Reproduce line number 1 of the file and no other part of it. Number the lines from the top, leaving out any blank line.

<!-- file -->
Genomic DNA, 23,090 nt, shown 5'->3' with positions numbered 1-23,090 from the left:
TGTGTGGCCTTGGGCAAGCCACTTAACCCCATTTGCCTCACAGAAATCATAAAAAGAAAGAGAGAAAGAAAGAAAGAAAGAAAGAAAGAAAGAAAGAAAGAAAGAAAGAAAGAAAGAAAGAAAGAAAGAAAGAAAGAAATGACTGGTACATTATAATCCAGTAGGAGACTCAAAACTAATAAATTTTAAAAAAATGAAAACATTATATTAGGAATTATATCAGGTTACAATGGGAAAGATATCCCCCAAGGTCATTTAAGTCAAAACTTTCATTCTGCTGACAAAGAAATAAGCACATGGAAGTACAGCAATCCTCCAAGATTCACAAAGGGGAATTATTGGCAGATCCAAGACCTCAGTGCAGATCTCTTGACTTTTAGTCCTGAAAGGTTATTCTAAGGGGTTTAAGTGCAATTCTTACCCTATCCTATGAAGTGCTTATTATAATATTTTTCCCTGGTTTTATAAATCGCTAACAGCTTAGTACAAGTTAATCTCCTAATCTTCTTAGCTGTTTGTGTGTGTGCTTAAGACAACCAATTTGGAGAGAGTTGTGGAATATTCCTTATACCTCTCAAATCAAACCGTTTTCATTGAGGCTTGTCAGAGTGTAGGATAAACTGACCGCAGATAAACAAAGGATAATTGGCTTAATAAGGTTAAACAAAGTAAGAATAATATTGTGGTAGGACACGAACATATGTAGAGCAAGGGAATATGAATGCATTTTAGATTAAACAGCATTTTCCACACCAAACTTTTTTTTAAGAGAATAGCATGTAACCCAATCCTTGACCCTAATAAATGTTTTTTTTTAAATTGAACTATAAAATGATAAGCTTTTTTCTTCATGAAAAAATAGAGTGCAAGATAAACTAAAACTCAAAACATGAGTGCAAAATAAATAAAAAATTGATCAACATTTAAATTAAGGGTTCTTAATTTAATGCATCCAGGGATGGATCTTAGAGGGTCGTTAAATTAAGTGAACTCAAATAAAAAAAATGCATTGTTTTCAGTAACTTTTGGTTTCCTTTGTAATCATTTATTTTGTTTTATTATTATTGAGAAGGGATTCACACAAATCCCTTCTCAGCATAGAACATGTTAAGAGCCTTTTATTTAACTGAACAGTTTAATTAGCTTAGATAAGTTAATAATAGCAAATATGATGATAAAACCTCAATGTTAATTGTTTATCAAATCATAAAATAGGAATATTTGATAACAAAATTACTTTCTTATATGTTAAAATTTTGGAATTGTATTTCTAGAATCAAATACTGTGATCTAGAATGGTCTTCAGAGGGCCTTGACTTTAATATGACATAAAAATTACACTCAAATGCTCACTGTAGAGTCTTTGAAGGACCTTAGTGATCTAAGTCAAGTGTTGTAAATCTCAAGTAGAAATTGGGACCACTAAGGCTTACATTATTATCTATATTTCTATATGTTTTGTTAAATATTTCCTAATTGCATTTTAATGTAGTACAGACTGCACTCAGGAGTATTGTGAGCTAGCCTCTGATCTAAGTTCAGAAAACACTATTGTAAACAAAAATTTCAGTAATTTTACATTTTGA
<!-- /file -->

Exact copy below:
Genomic DNA, 23,090 nt, shown 5'->3' with positions numbered 1-23,090 from the left: